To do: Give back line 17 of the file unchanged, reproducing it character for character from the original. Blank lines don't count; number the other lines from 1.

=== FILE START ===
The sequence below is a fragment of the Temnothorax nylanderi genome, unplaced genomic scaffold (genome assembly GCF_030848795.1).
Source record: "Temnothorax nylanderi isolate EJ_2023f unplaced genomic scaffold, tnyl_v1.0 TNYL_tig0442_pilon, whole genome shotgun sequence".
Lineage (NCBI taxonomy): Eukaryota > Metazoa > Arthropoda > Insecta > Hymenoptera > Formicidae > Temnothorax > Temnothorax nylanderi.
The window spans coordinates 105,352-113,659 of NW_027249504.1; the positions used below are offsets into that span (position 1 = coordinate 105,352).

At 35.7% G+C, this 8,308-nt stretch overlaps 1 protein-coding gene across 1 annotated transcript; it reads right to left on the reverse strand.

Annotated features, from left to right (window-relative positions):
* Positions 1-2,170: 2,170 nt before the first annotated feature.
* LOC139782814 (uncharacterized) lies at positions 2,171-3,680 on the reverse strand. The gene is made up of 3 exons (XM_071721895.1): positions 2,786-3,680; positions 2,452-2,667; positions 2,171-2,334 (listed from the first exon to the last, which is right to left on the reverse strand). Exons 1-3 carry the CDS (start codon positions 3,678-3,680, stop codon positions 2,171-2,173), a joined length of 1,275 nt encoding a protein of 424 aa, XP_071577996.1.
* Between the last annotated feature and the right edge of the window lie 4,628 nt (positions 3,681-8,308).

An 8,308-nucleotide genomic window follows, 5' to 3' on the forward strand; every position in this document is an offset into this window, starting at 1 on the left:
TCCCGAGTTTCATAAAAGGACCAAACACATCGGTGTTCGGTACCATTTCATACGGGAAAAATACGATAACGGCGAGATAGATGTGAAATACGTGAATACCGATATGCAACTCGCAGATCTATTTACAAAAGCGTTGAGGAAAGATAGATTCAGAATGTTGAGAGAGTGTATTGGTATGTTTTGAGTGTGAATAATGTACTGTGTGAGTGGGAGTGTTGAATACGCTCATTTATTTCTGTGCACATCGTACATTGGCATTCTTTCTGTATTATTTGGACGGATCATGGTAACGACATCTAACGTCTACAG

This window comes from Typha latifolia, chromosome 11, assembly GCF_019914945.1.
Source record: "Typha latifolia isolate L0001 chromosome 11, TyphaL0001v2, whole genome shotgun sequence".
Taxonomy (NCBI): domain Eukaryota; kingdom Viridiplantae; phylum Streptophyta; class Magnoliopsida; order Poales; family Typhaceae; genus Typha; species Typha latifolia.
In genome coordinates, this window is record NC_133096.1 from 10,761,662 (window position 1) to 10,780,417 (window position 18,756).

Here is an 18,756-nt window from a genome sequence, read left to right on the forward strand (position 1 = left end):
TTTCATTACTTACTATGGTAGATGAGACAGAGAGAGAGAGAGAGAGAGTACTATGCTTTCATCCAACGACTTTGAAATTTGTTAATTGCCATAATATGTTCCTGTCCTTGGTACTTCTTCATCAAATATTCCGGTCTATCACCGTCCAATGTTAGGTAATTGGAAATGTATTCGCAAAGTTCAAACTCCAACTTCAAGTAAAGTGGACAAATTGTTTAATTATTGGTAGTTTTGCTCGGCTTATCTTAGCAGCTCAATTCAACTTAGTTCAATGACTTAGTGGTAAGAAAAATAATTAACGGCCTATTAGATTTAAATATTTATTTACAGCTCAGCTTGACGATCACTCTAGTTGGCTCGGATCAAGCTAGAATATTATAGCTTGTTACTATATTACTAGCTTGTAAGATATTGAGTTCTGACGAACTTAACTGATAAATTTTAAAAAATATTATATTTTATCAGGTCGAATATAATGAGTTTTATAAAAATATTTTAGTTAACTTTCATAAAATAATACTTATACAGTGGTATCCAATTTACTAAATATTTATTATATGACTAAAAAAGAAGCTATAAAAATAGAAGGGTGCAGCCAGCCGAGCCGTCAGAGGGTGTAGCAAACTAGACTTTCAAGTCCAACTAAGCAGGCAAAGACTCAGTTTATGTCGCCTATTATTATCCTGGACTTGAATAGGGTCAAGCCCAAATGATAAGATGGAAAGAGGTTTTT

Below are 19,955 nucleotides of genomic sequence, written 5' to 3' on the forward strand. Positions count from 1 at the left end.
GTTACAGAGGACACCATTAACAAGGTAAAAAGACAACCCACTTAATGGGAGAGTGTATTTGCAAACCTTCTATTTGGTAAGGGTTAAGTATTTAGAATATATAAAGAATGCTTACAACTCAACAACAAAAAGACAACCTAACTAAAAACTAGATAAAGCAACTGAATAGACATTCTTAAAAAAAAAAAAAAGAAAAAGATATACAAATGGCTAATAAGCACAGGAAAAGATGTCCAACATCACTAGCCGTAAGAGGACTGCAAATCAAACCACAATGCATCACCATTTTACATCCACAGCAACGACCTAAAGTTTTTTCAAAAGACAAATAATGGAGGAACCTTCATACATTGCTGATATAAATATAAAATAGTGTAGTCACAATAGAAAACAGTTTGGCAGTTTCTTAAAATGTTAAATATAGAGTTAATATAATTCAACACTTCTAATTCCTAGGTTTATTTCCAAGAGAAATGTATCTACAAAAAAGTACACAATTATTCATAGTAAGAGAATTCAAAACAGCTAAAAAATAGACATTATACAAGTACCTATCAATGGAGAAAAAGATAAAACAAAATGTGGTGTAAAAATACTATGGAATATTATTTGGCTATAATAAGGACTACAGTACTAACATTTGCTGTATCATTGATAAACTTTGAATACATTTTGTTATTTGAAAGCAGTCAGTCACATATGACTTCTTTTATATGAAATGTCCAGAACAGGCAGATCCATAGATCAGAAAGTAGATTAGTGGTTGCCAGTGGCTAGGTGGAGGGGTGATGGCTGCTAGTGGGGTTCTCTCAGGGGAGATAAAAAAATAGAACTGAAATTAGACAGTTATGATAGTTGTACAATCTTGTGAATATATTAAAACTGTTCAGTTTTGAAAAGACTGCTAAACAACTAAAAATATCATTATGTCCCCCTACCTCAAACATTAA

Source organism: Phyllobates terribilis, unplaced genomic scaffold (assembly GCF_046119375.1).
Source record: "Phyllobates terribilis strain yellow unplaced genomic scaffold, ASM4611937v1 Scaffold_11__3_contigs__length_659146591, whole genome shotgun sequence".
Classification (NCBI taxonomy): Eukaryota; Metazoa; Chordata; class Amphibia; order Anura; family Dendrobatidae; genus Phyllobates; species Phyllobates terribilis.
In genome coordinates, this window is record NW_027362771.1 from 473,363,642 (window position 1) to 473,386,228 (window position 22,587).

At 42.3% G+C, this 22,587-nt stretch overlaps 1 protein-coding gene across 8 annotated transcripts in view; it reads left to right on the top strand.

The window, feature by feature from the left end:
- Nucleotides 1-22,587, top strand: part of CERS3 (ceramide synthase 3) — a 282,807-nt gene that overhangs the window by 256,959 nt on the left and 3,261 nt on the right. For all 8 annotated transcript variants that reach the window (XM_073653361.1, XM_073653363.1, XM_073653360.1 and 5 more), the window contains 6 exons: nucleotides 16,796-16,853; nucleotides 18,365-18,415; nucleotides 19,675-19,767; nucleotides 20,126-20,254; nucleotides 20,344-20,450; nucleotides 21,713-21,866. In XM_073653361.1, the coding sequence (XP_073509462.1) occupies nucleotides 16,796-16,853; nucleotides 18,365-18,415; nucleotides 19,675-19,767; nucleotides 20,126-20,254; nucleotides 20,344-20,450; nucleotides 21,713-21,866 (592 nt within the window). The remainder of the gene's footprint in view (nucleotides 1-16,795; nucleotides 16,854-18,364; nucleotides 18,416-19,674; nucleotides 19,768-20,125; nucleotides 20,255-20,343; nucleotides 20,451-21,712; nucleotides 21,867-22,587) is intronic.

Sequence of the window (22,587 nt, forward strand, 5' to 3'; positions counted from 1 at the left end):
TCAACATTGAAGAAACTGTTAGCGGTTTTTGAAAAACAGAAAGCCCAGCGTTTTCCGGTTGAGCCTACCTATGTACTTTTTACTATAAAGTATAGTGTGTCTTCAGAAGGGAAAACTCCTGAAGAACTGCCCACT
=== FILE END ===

TTTCATTACTTACTATGGTAGATGAGACAGAGAGAGAGAGAGAGAGAGTACTATGCTTTCATCCAACGACTTTGAAATTTGTTAATTGCCATAATATGTTCCTGTCCTTGGTACTTCTTCATCAAATATTCCGGTCTATCACCGTCCAATGTTAGGTAATTGGAAATGTATTCGCAAAGTTCAAACTCCAACTTCAAGTAAAGTGGACAAATTGTTTAATTATTGGTAGTTTTGCTCGGCTTATCTTAGCAGCTCAATTCAACTTAGTTCAATGACTTAGTGGTAAGAAAAATAATTAACGGCCTATTAGATTTAAATATTTATTTACAGCTCAGCTTGACGATCACTCTAGTTGGCTCGGATCAAGCTAGAATATTATAGCTTGTTACTATATTACTAGCTTGTAAGATATTGAGTTCTGACGAACTTAACTGATAAATTTTAAAAAATATTATATTTTATCAGGTCGAATATAATGAGTTTTATAAAAATATTTTAGTTAACTTTCATAAAATAATACTTATACAGTGGTATCCAATTTACTAAATATTTATTATATGACTAAAAAAGAAGCTATAAAAATAGAAGGGTGCAGCCAGCCGAGCCGTCAGAGGGTGTAGCAAACTAGACTTTCAAGTCCAACTAAGCAGGCAAAGACTCAGTTTATGTCGCCTATTATTATCCTGGACTTGAATAGGGTCAAGCCCAAATGATAAGATGGAAAGAGGTTTTT